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[SWP 335] - Final Exam Guide - Everything you need to know! (38 pages long)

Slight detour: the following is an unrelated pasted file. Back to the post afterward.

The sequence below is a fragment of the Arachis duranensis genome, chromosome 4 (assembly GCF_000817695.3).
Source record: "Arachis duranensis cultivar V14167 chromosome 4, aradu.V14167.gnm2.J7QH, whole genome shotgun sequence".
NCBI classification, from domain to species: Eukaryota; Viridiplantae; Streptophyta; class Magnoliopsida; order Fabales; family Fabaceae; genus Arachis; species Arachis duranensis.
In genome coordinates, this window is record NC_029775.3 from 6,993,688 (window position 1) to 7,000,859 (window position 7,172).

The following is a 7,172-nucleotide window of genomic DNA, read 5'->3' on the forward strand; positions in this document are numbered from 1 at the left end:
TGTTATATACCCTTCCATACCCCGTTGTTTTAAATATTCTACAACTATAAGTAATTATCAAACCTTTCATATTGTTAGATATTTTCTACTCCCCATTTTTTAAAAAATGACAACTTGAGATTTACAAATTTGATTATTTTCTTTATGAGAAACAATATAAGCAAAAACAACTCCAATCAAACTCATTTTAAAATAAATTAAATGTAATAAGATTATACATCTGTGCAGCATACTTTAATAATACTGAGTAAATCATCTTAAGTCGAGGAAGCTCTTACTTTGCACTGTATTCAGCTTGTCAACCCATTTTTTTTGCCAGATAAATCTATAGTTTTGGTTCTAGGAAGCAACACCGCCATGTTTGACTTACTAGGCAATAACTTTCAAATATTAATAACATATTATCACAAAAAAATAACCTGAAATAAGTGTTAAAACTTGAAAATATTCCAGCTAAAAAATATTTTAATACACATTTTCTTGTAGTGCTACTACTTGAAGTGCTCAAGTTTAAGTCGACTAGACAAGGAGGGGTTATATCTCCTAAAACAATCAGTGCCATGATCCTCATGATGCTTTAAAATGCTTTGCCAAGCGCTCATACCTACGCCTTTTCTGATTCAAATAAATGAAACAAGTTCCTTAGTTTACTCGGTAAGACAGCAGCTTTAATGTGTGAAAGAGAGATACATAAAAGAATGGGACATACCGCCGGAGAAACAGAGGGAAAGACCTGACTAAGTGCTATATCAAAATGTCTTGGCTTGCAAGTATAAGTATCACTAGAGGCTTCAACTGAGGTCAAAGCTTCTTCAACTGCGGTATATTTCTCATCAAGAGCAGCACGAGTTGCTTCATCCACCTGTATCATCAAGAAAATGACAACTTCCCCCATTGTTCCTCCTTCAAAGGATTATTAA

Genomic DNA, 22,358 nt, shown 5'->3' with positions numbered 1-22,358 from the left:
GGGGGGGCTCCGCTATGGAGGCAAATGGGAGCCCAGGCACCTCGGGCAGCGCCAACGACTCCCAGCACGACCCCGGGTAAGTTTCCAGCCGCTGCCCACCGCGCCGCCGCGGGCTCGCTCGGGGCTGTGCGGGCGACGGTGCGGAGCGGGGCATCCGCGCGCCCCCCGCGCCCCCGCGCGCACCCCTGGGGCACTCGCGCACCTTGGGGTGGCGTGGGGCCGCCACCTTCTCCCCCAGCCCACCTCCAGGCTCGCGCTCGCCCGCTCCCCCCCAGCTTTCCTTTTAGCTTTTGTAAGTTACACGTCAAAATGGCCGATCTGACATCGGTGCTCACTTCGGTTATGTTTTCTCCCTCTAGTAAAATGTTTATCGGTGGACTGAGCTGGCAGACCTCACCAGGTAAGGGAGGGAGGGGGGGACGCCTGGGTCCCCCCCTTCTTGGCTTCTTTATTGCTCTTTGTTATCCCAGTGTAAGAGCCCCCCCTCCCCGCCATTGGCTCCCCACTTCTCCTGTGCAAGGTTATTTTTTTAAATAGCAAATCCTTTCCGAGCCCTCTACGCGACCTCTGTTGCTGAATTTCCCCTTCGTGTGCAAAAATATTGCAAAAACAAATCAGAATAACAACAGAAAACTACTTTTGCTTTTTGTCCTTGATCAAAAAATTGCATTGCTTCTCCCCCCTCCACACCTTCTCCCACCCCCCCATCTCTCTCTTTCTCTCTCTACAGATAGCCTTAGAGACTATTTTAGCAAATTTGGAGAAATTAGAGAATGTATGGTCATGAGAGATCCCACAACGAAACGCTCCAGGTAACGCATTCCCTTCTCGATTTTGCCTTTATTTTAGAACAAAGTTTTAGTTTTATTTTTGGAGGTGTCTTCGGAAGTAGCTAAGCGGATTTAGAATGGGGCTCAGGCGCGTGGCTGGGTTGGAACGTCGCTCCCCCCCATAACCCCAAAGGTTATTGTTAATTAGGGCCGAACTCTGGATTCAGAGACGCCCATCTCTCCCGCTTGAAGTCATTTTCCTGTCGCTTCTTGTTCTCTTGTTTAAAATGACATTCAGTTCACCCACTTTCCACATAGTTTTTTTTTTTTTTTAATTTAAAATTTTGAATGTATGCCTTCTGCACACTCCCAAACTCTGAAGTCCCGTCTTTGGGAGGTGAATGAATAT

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Ryerson SWP 335 FINAL EXAM STUDY GUIDE find more resources at oneclass.com Thursday, September 15, 2016 Power, Resistance & Change Power : The possibilities and the dangers … “The Possibilities” of power • Real change can happen from power • It can bring Unity • Positive Influence • Ability to redistribute power • Effective collaboration • Leadership • Raise Awareness “The Dangers” of power • Manipulation Coercions • • Groups singled out • Laws • It can cause separation • Mass fear • Genocide • Domination & Control Micheal Foucault “Power must be analyzed as something that circulates , or rather as something which only functions in the form of a chain. It is never localized here or there, never in anybody hands, never appropriated as a commodity or piece of wealth” Modernism • Universal Truths - Problem with universal truths is that they don't allow for multiple perspectives, and alienates people . However there are some universal truths such as : everyone should have access to clean water. • Scientific - We need to be able to prove - Can also be damaging , such as scientific racism • Objective • Measurable - Part of why social work is critiqued is because its success is not measurable but social workers have arguments to fight this. For example : as a social worker, if I take a kid from a home of abuse to a good family I consider this to be successful. - However, success is subjective • Fixed Categories - Problematic - if we put people into fixed categories then there is no room for fluidity. • Concepts of power seen as possessed, a commodity, occurs within binaries ▯1 find more resources at oneclass.com find more resources at oneclass.com Thursday, September 15, 2016 Article : Fook. (2012). Chapter 4. Power Fook, J.. (2003). Social work, Critical theory and practice. Thousand Oaks, CA: Sage. (pp. 45-55). Case Scenario : group of divorces men who are in the process of custody agreements. One of the members - Theo - has a problem with women in positions of power. The group of men decide to talk to a local politician about the rights of men & custody. They joined with another group in order to form a stronger fight. Charles - another group member - wants to speak to the politician alone because he has a mutual friend and aspires to be a politician as well, however, the group does not trust Charles as they think his main goal is with his other political interests. Theo and Charles fight about how to approach the politician. The group also has doubts about Theo as the politician is a woman. • Where does power lie? - It can be argued that the power lies with the politician as she is the one who can create change on a political level - Power is in numbers as the two groups form together - Power of personal connections ex. Charles - Power in relation to gender ex. Theo over the politician according to his views • Power is structural - We have certain laws and regulations that keep power in place that make people feel powerful/powerless - Ex. did this case imply that divorced fathers do not have power on their own for custody? • Different Sources of power - everyones has multiple standpoints of power. For example : being a political is a powerful group, but being a woman identifies as powerless. The men are in a structurally powerful group, but powerless in relation to being divorced fathers fighting for their custody rights. • Awareness of types and sources of power might help in working to empower the players concerned • Matter of identifying the powerless groups of people and ensuring that they have power to carry out their mission Criticisms of the Empowerment Model • Some approaches do not mention the concept of power (Furlong, 1987) • People do not easily fit into ‘powerful’ or ‘powerless’ groupings - sometimes fit into both at the same time - For example : I can feel powerful because I am in university and receiving an education, but can be powerless as I am a women which is the oppressed when compared to men. • Relationship between self-help and empowerment, still need social justice perspective (oppression) or there will not be guidelines about who needs empowering and to what extent. • What may be empowering to some may be disempowering for others Problems in conceptions of power and empowerment Five major modernist conceptions of power 1. Power as a Commodity : material entity which can be transferred from one group to another or given away. •This is problematic because empowerment is always at the expense of one group/ person to another. For example : if the politician empowers Theo, she disempowers herself •Commodified notion of power : only infinite amount of power therefore, only one group can be empowered ▯2 find more resources at oneclass.com find more resources at oneclass.com Thursday, September 15, 2016 • Implied that we decided empowerment goes to most disadvantaged, oppressed or marginal group 2. Binary Oppositional Relations : splits world into the ‘powerful’ and ‘powerless’ and the assumption that they are two mutually exclusive groups Ones identity as powerless can have disempowering effect as the ‘powerful’ might • seem unachievable • Identity ascribed from the outside from those more powerful • Focus away from problematic social practices and structures 3. Allowance for Difference: (modernist) empowerment is about reducing inequality, BUT what equality is, is often unclear • Assumes that equality = sameness and therefore the goal is for everyone to be on this mainstream dominant views of ‘same’ • Problem with this is that it leaves little room for personal choice and social difference • Experience of being the same might be disempowering because of difference in social locations causing us each to have our own goals, culture, etc • Sameness silences other perspectives and heads toward this mainstream idea of the norm = disempowering those who are not in the dominant group 4. Accounting for Contradictions : some conceptualizations of power are inadequate for accounting for contradictions • Complexity of oppression - people may adhere themselves to “self defeating” routes that do not work to their bests interests because choices are not presented in a meaningful way to them • Another complexity is that the idea presented is part of someone else discourse i.e. feminist movement - started with middle class white women, so a women who doesn't fit that disruption might go against the feminist movement because it is not reflective of their experiences. • What you may see as self defeating for yourself may not be self defeating for others 5. Disempowering experience of empowerment The experience of being given power can have an disempowering effect. I.e. • sometimes people try to ‘help’ us and it only patronizes or demotivates you. • Labels and categories are potentially dehumanizing and discriminating in relation to defining and relating to ‘disempowered’ groupings as a fixed positioning • Problem for those trying to empower is how to exercise power without creating contrary circumstances • Critical notion of power and empowerment - need to construct ideas which allow for difference and diversity of experience and perspective and flexibility is a way power experienced and communicated Reformulating the concept of Power • Foucault’s understanding of power - power is exercised and experienced • Power is exercised, not possessed - something people use and create Power is both repressive and productive (power is everywhere, at every stage not just top • down and given through processes and social interactions) • Power comes from the bottom up - encourages looking at how power is expressed in the richness of everyday situations/relations • Both less and more powerful people can work together to create a situation in which all experience empowerment • Power is everywhere — importance of how it is used, in different settings and different people ▯3 find more resources at oneclass.com find more resources at oneclass.com Thursday, September 15, 2016 • Different contexts may influence the types of power, how it is practised and exercised (Healy, 2000:43) • Power involves potential to control, restrict and to form and transform Empowerment practice - critical and post modern prospect 1. Analyze/reflect situations focusing on how existing power relations and structures are created and supported - deconstruct 2. Redefine and reconceptualize the power relations and structures in non-oppositional terms allowing for differences between different players 3. Negotiate a changed system of power relations and structure which is experienced as empowering 4. Reconstruct and reconceptualize the situation in ways that are more empowering for all parties Power • Two types of power - Political : ( make or shape policies) - Relationship power (power to influence how people relate to each other) • “Power With” vs. “Power Over” What is Power? • In the sense of community change - power is the capacity to help move people in certain direction • There are various definitions but all lead that power is something that is possessed and used and involved a sense of purpose in which we fill a need or some benefit by using. • Collaboration - a number of people who have power and work together to accomplish their objectives. Moving in a desired direction in cooperation (“Power With”). • Dominance - manner in which people and institutions exercise power over others (“Power Over”) • Power can sometimes imply resistance and requires a struggle. However, this can be the only way we understand power and it becomes negative as it is seen as people being forced to do something by someone who can make them do it. We need to limit “power over”. • Power can be used in a spirit of cooperation as easily as it can occur in a climate of conflict. Power is neither good/bad, it is necessary in order for change. • “In the face of change, power counts” (p.176). • Power can be situational. For example : a teacher may be powerful in the classroom, but powerless if the principal is lecturing them. Bases of power in a Community • Information - Possession of knowledge and the ability to control what other people know gives tremendous advantages. • Money - People with money can get their way in exchange for their money. • Laws - Determining and applying rules can determine who wins the games • Constituencies - Power over people in a group as well as the power to mobilize a large group can have significant influence on the community. • Energy and Natural Resources - Concentrated the reneger source or the more limited and locally valued resource, the more powerful those who control these resources will be. • Goods & Services - Control over important products or services. • Network Participation - Connections in the community provides access to resources and increased ability to mobilize people. • Family - Special favours and inside information are often offered to family members ▯4 find more resources at oneclass.com find more resources at oneclass.com Thursday, September 15, 2016 • History - Knowing a communities history, how it has approached similar issues, and where the skeletons are buried can be used to powerful advantage. • Status Occupations - draw prominence and deference give power to the individual or group of individuals currently holding the position. • Illegal Action - Illegal activity expands the scope of the game, giving power to those who go beyond the accepted limits or rules of play. • Personality - A personable or intimating style can extend an individuals power by charging the atmosphere. Social Location - All the love aspects are affected by social location. • What is power? * reward : dispensing valued positive consequences ex. u come to class and get good grades * coercive: punishment/negative consequences * Legitimate : given through position - individual is believed to possess influence over them * referent : approval - respect - identify with, liked or be like * expert : unique knowledge or ability * informational : access to information or knowledge Developing personal power in the broad community - Personal power flows through three sources : 1) Credibility as a person : Do you do what you say you’re going to do ? Can people rely on you? Do you take control of your actions ? Can you be trusted? 2) Credibility of your information : Is your information accurate? Is it timely? Does it consider a different point of view? Is it comprehensive, or is something left out? 3) Credibility of your power base : Will others actively support you? Do you have any resources to withhold or deliver? Empowering others - fostering conditions and beliefs that help others exercise their power - overcoming sets of beliefs, oppressive structures and stifling practice that keep people and their concerns isolated from one another - development of knowledge and skills through reflective action - gaining sufficient knowledge and skill to make systems respond to the highest priority in fields of social work (working with marginalized people) - connection between the personal and political ▯5 find more resources at oneclass.com find more resources at oneclass.com Thursday, September 22, 2016 Power, Resistance & Change Definitions - Power Relations • Power relations have always existed throughout society when there is an ability of one individual/group to command, direct, or influence the lives of others • In many cases, power is damaging to those affected. On the other hand, society needs some sort of order/hierarchal arrangement in order to exist (parents-children; teachers-students; government-citizens; etc) The term was first proposed by Karl Marx • Power relations may be changed so that both the emphasizer (social worker) and marginalized (service user) benefit. Oppressions • Racism, sexism, homophobia, sanism • Ableism abled bodied privilege • Classism - single parent discourse - nuclear family privilege • At risk discourse - privilege -“good” citizen • Culturalism Imperialism - adherence to dominant discourse • Languages spoken • Food Security Social Location • Combination of gender, language, mental health, sexuality, class, ability , age , race, etc. • How you identify and how going out into society shapes your reactions. Social constructs. Subject Positioning Moves beyond social location to look at how we engage with dominant discourses and find • ways to resist among our positionally • Moves beyond social location to look at how we engage with the dominant discourses and find ways to resist from our position. Active participation • • Amongst your varied social locations , what do you do with it ? • Do we question these discourses ? For example : How people are labeled ? Are they labeled as a disabled person or a person who has a disability ? Language matters. Defining Oppression • Past - Conquest & Colonialism • Disadvantage and injustice due to everyday practice of ‘well-meaning society” Systemic constraints - not necessarily intentional or planned • Oppression is… • Oppression is structural • Embedded in social norms, habits, symbols, etc • Reinforced by media (ex. j-Cole song) , bureaucracy, stereotypes, economic market , etc • Found in economic, political and cultural institutions ▯1 find more resources at oneclass.com find more resources at oneclass.com Thursday, September 22, 2016 What does oppression look like ? • Individual experience i.e. racist attitudes; denial of employment or housing; sexual harassment , etc However oppression is also systematic : • Racism sexism, ableism, heterosexism, classism, etc… • Members of marginalized social groups automatically experience these forms of oppression in their daily lives Explaining Oppression • Oppression CAN and IS intentionally done to individuals and groups by other individuals/ groups Specific groups DO benefit from oppression of others and work to maintain the oppression • Young, I. M. (2000). The Five Faces of Oppression • Past meaning of oppression is the exercise of tyranny and colonial domination. Oppression refers to the systematic constraints on groups that results from the everyday • practices of society (not from intentions of a tyrant). • Oppression is structural, rather than the result of individual choices. • Oppression is embedded into unquestioned norms, habits, and symbols. There are underlying assumptions and rules , along with the collective consequences of following those rules. • Oppression is vast & deep injustices certain groups suffer from as a result of unconscious assumptions and reactions from well meaning people in everyday interactions, media and cultural stereotypes and structural features of hierarchies and market mechanisms. Social Group : A collective group of persons who differ from another group by cultural forms, practices and way or life. • Members of group affiliate/identify with one another based on similar experiences and exclude those who do not identify with the group. • Groups exist in relation to other groups • Sense of history, affinity, separation • Social processes also differ the groups in society, for example : women vs men in the workforce. These form group affinity (connecting with group, sometimes due to ‘throwness’) Faces of Oppression : 1) Exploitation • Oppression occurs through the process of transfer of labour where one group benefits over another • Injustice of class division does not only exist in the fact that some people are wealthy while others are poor • Exploitation enacts a structural relation between groups. Who works, who does not, who does what for whom, etc; produced & reproduced in order to maintain power & status. ▯2 find more resources at oneclass.com find more resources at oneclass.com Thursday, September 22, 2016 • Example : feminists show the transfer of power from women to men such as ‘women's work’ = gendered exploitation. • Menial Labour - ‘labour of servants’ assumption that racialized must work for privileged. Also refers to unskilled, low paying, etc. (task requiring little skill/talent) (racialized/gendered) • Canada has a history in exploitation regarding unequal distributions, privilege of one over another, etc. 2 ) Marginalization • Power Over - maintain and further power, wealth, position, status of dominant class Marginalization is the most dangerous form of oppression as categories of people and • excludes them from participation in social life & potentially subjected to material deprivation. • Material Deprivation : inability for individuals/households to afford goods/services Marginals : people the system of labour cannot/will not use • 3) Powerlessness • Professionals are privileged in relation to non professionals due to their position in the division of labour • Non-professionals suffer from a form of oppression as well as exploitation which is called : powerlessness • This group does not participate in decision making that affects the condition of their lives and lack significant power • Powerless = lack authority or power , they take orders not give them, little room to develop capacities and deal with disrespectful treatment 4) Cultural Imperialism • The experience of how the dominant meanings of society structure perspectives of groups as invisible and the “other” • Universalization of dominant experience & culture to be established as the norm. • Others are measured in relation to dominant norm and defined ‘deviant’ and stereotyped without question or notice. • Images of the ‘other’ and alleged “truths” are internalized • ‘Double Consciousness’ looking at self through eyes of others, refusing to concede with devalued, objectified stereotyped visions of self 5) Violence • Violence is systematic because it is directed at members of a group simply because of their affiliation with that group ex. every women has a reason to fear rape. • There is a fear of random, unprovoked attack on their persons/property which have no motive other than to damage • Groups at ‘risk’ of violence; Blacks, Asians, Arabs, gay men, and lesbian, Jews, etc • Group violence is institutionalized & systematic to a degree where it is tolerated & lightly punished • Random systematic violence - irrationality - Xenophobia (fear of ‘foreigners’ or what is considered ‘foreign’) ▯3 find more resources at oneclass.com find more resources at oneclass.com Thursday, September 22, 2016 • Motivated by fear/hatred (women,gays,etc) In a Canadian context this can be framed when it comes to racial profiling. • Critical Reflection • Think about a group defined by society as ‘other’ - EX. women • How do the 5 categories of oppression apply to that group? - Exploitation : women make less then men in the workforce as their form of ‘work’ is seen as staying at home and nurturing - Marginalization : In the past women were unable to vote, today women are still excluded from certain aspects of labour and still do not make equal pay. - Powerlessness : Women are not encouraged to stand up or hold positions of power - Cultural Imperialism : the ‘norm’ was for men to go to work and women to stay at home. If women run for office and stick up for themselves they are seen as ‘bitchy’ instead of authoritative -Violence - women experience violence which could be motivated by fear in the workforce of taking positions ? How does ‘othering’ advantage the dominant group? • -‘othering’ can be an advantage to the dominant group because it internally oppresses those groups to believe they are the “other” and may demotivate them and strengthen the power of the dominant group. Parker and Agggleton. (2003). HIV and AIDS related stigma and discrimination • Negative social responses to the epidemic • Lack of interrogation for their conceptual adequacy and usefulness of effective programming • Stigma -“significantly discrediting attribute” • Article offers a new framework in which stigma feeds upon, strengths and reproduces existing inequalities of class, race, gender, and sexuality Stigmatization and discrimination as social processes • Simplicity to conceptual frameworks • To make serious progress in analyzing and responding to the phenomenon of cross cultural diversity it may be necessary not only to attend to their cross-cultural complexity but to rethink some taken for granted frameworks • Tendency to define stigma as “an attribute that is significantly discrediting” • Socially “deviant” behaviours such as homosexuality = “possessing an undesirable difference” • Goffman (1963) argued that the stigmatized individual possess a “undesirbale difference” • stigma is conceptualized by society on the basis of difference or deviance • Need to unpack this analytical category with emphasis placed o “a kind of thing”, a static characteristic, a ‘spolied identity’, something mapped onto people understood as negativity valued in society • Goffmans framework appropriated in much research on stigma • Much work has focused on stereotyping rather than on the structural conditions that produce exclusion from social and economic life ▯4 find more resources at oneclass.com find more resources at oneclass.com Thursday, September 22, 2016 • Research and literature focus re. stigma and HIV and AIDS understand stigma in highly emotional terms and responses • “Anger & other negative feelings”; “stigmatizing attitudes and misunderstandings and misinformation concerning the modes of HIV transmission • Focus on beliefs and attitudes of those who are perceived to stigmatize others Emotional responses towards PLWAs - responsibility and blame, discomfort • • Increasing ‘tolerance’, coping skills, increase empathy and altruism • To move beyond limitations reframing the understanding of stigmatization and discrimination to conceptualize them as social processes that must be understood in relation to broader notions of power & domination • Stigma plays a role in producing and reproducing relations of power and control • Causes some groups to be devalued and others to feel superior • Linked to social inequality - how do some individuals and groups come to be socially excluded and the forces that create reinforce exclusion in different settings • stigma used to produce and reproduce social inequality Culture, Power and Difference Foucault - culture or knowledge, power and notions of difference helpful in engaging with • • “Cultural systems”- offer different claims of truth • “Truths”- social products linked to the power of the professions • Relationship between knowledge and power • Cultural production of difference • Construstuction of stigma involves the marking of significant differences between categories of people • Stigma and stigmatization interception between culture, power and difference • “Normal” construction in order to create “abnormal” • Foucault’s focus on power seems unconcerned with stigma Strategic development of stigma • Placing culture, power and difference centre stage re stigma, stigmatization and discrimination open new possibilities for research • Establishment of social order and control • Social systems of hierarchy and domination persist and reproduce themselves over time without generating strong resistance from those who are subject to domination and often without conscious recognition by their members • Bourdieu - all cultural meanings and practices embody interests and functions to enhance socio distinctions among individuals, groups and institutions • Power at the heart of social life and used to legitimize inequalities or stays within the socio structure • Cultural socialization - playing people in positions of competition for statues and valued resources • Symbolic violence - process whereby symbolic systems (words, images and practices) promote the interests of dominant groups as well as distinctions and hierarchies of ranking between them ▯5 find more resources at oneclass.com find more resources at oneclass.com Thursday, September 22, 2016 • Legitimating that ranking between them by convincing the dominated to accept existing hierarchies through process of hegemony • Notions of symbolic violence and hegemony help us to understand how those who are stigmatized and discriminated accept and even internalize the stigma they are subjected to • Because they are subjected to overwhelming powerful symbolic apparatus whose function is to legitimize inequalities of power, based on differential understands of values and worth Ability of the oppressed, marginalized and stigmatized to resist is limited • • ▯6 find more resources at oneclass.com find more resources at oneclass.com Thursday, October 6, 2016 Power , Resistance & Change Power Relations • Power relations may be changed so that strategies of power benefit both the emphasizer (social worker) and marginalized (service user) Womens Rights and Economic Change (2004) • What is intersectionality ? : Intersectionality is an analytical tool for studying, understanding and responding to the ways in which gender intersects with other identities and how these intersections contribute to unique experiences of oppression and privilege • It starts from the idea that people live multiple, layered identities that are derived from social relations, history and the operation of structures of power • It aims to reveal those multiple identities, exposing the different types of discrimination and disadvantage that occur • It helps us assess the impact and injuries by revealing the loss of opportunities and lack of access to rights and especially how policies and programs, services and laws all impact on aspects of our lives that are linked How do we do intersectionality? • First Step : we need to think differently about identity, equality and power. We must focus on points of intersection , complexity and dynamic processes, as well as the structures that define our access to rights and opportunities, rather than on defined categories or isolated issue areas • Second Step : Use a bottom-up approach to research, analysis and program planning. This involves asking service users to tell us how they actually live their lives, and then implementing these accounts to shape services Why Should We Use Intersectionality? • There is something unique that is produced at the intersection point of different types of discrimination and claims will fall through the cracks when the full context of a person’s experiences are not taken into account. • If our baseline analysis and project planning do not begin with a complete picture f the situation , then our interventions will never achieve their full potential Implications for Practice Encourage the inclusion of privilege as a central concept in the discussion of oppression • • Seek more complex analysis that would consider multiple oppressions as integrated, rather than as singular ▯1 find more resources at oneclass.com find more resources at oneclass.com Thursday, October 6, 2016 • Remember that not all forms of oppression are necessarily of equal significance in each circumstance • The authors call for an approach in which there are both individual and group-based power analysis, one that factors in social location, prejudicial relations, historical mistreatment, the lack of inclusion of marginalized groups • Respecting our diverse identities and privilege as women as allows us to build power as a movement based on our strengths and diversity. • Ensuring that all women have a space and voice to determine our agendas • Use our privilege in strategic ways • We can work towards holistic and powerful solutions from the places were our relative privileges intersect Gibson, M. (2013). Intersecting Deviance : Social Work, Difference and the legacy of Eugenics Intersectionality fundamental assertion : social categories of people and institutions often • treated as separate axes of difference (race, gender, class, etc) can not be effectively pulled about but instead operate in coordinated and mutually definitive ways • Crenshaw’s work - female identity cannot be separated from black identity • Hill’s Collins (2000, 1990) - interlocking oppressions (sexism,racism,classism) could not be pulled apart in understanding black women perspectives. All of these are aspects of ones identity and all intersect with one another. Problems • Intersectionality has become mainstreamed and can be used by White feminists to avoid acknowledging their own privilege • It is often treated simplistically, as an additive list of taken for granted identities • We must avoid individualized accounts of difference because they have such limited potential to make change • Anything labeled “personal experience” comes to be taken as unquestioned, as if it exists outside of anger discourses and their histories • Intersectional island -‘see we are all different’- historical context and engagement How to Avoid the Problems… • An active engagement with history for a more nuanced intersectionality that accounts for time/context, social relations and the legacies of power ▯2 find more resources at oneclass.com find more resources at oneclass.com Thursday, October 6, 2016 Producing Degeneracy : Sexuality, Deviance and Eugenics • During the late 19th ad early 20th century, European and North American medical writers were obsessed with documenting any perceive regression from the perceived evolutionary ladder • There were policy and practice moves to suppress reproduction by those deemed unfit. People who represented non-normative sexual practices became to be seen as different and representing a threat to the future of society • Discourse of ‘degeneration’ or fear individual and societal regression on the human evolutionary ladder • Eugenics-advocates supported the deliberate reproduction by those deemed ‘fit’ members of society thus suppressing reproduction of those deemed ‘unfit’ Categorical distinctions : shifting views of intersectionality • Shift from list-making intersectionality to an intersectionality that is more temporary, contextually and relationally responsive • List making - easily drawn Venn diagram - shaded part highlights experience on its own terms • Relies the lines which are drawn around the circles and highlights the oddity and numerical scarcity - those who fall under multiple categories become ‘exceptional’ • Assume a universal definition that can can be made for each label : ‘parents’,‘disabled’ LBGTQ - one stays in that fixed position • Author proposes a time - rather than a froze picture where permanent categories are contained within individual bodies and identities - what would happen if instead attention to intersectionality as produced through embodied, institutionally situated, relational narratives Anti-categorical Intersectional Theory • Assemblage - highlights the temporal, contextual and relational aspects of oppression and identity in human interactions , thus maintaining a constant awareness of how histories shape the interpersonal encounters where attributes and power are assembled. • This highlights the temporal, contextual and relational elements of oppression and identity • Based on fluid identities in human interactions - history shapes our interpersonal relations • Power and attributes are assembled to play off each other • Narrative offers such a model • Integrating narratives allows us t ask how histories move in and through peoples experiences of difference • Opportunities to interrogate how such legacies are ‘experienced’ by different bodies, at different moments and spaces and in different sets of elation, some long-lasting(parent and child) and some fleeting (border agent and traveller) ▯3 find more resources at oneclass.com find more resources at oneclass.com Thursday, October 6, 2016 • No voice is always oppressed or always oppressive (Hulko, 2009) • The queer parent, the disabled are all contingent and contextual - difference is up for discussion - always a question and not a statement HIV, Gender, Race, Sexual Orientation and Sex Work - Logie, et.al. (2011) • Increased HIV infection rates among women in Canada • Disproportionate infection rates amounts marginalized women • Stigma and discrimination are principal gators to the HIV epidemic • Stigma and discrimination are principle factors to the HIV epidemic • Stigma refers to processes of evaluating, labeling and stereotyping • Elevated risk for HIV infection include : HIV related stigma, racism, sexism, and gender discrimination, homophobia, and transphobia Definitions of racism, sexism and gender discrimination, homophobia and transphobia are • described • HIV related stigma complicated by intersection of other form of stigma • Intersectionality refers to the interdependent and mutually constitutive relationship between social identifies and structural inequalities • Intersection of stigmas exacerbates preexisting structural inequalities based on race, gender, and sexual orientation experienced on micro (intra/interpersonal) mess (communitity/social networks) and macro levels (structural/institutional exclusion/discrimination) • Racism another form of stigma and discrimination refer to system of oppression and inequity • Jones (2000) describes three forms of racism : 1) Personally mediated (unintentional and intentional prejudice or discrimination) 2) Institutional - unequal accès to material conditions and opportunities 3) Internalized - stigmatized person acceptance of negative messages about oneself and ones community Sexism and gender discrimination - in part account for physical and mental health • inequalities • Homophobia and transphobia - refer to dscrimination, fear, hostility and violence towards non heterosexual and transgender people • Stigma attributed to increased mental health diagnosis • Complicated by intersection of other forms of stigma - overlapping stigma associated with gender, race and sexual orientation ▯4 find more resources at oneclass.com find more resources at oneclass.com Thursday, October 6, 2016 Results • HIV related stigma : “Its such a taboo topic” • Hiding HIV positive status • Embedded in community and social norms • Symbolic stigma - othering, blaming and shaming of marginalized group • Fear and silence regarding HIV present barriers to disclosing ones status • Symbolic stigma - bothering , blaming and sharing of a marginalized group and people associated with this stigmatized group Sexism, and Gender Discrimination • Internalized stigma • Highlighted in relationships and societal attitudes - dearth of women specific services • Exploited in inequitable relationships with male partner • Community and social norms may silence discussion regarding violence against HIV positive women • High listed in employment system Racism : You’re thinking “You come from Africa, you don't understand” • Aboriginal participants -“we are suppressed as natives in our nation” • “African community is not informed about anything” • “Women of colour are silent about their needs and what they want exactly…” • “Research is all about the White folks and what the White folks want to get from black people” thus exploiting black bodies Institutionalized racism noted in health and pregnancy planning • Homophobia and Transphobia : “They see you being queer as being demonic” • Participants experienced homophobia and transphobia within familial, community and health care institutions • Stigmatizing community and social norms construct sexual minorities as “demonic” and HIV as a “gay disease” • Homophobia and HIV stigma converge and resulted in stigmaa such as violence • Socioreligious attitudes • Transgender partipant - highlighted discrimination and exclusion with health care • Exclusion and invisibility of LBQ and transgender women signals heterosexism ▯5 find more resources at oneclass.com find more resources at oneclass.com Thursday, October 6, 2016 Sex Work Stigma : “They treat you like you’re a rat” • Participants involved in sex work highlighted felt normative, enacted and symbolic stigma experienced because of their HIV positive (whether virus is detectable or not) • Lost friendships • Intersection of sex work stigma, HIV related stigma and drug use stigma • Fear of disclosing sex work involvement and HIV infection may also influence relationships with family and reduce access to care • Community and social norms endorse symbolic HIV related stigma towards sex workers • Seen as ‘vectors of disease’ Legal and health care systems enacted sex work stigma • Coping Strategies Enacted by Women Living with HIV Residence, hope, tenacity; “I always live with hope” • • Social Networks: “ I want to see more peer support” • “Stand against the stigmatization of ourselves” • Engagement of women, political mobilization, need for education, need for empowerment, challenging the hierarchy • Reduce distance between service providers, recognizing knowledge of lived experiences, participant directed research, etc. • Resilience, optimism and spirituality facilitated coping Morrow, et, al. (2004). Women and Violence - The effects of dismantling the welfare state • Dismantling of welfare state • Women who are survivors of physical and sexual violence are often dependent on state funded organizations and social welfare as they attempt to leave violent partners • Government spending on supports and social policy initiatives has diminished substantially in the area of violence against women Neoliberal discourse has marginalized feminist claims for women equality • • Undermines women equality and their safety Dismantling of the Canadian social welfare state • Welfare state - a series of social programming and policies aimed at reducing inequality through redistribution of goods and services and correcting for the inadequacy of the private market to provide sufficient good employment ▯6 find more resources at oneclass.com find more resources at oneclass.com Thursday, October 6, 2016 • Neoliberalism - an approach to social, political and economic life that discourages collective or government services, instead encouraging reliance o the private market and individual skill to meet social needs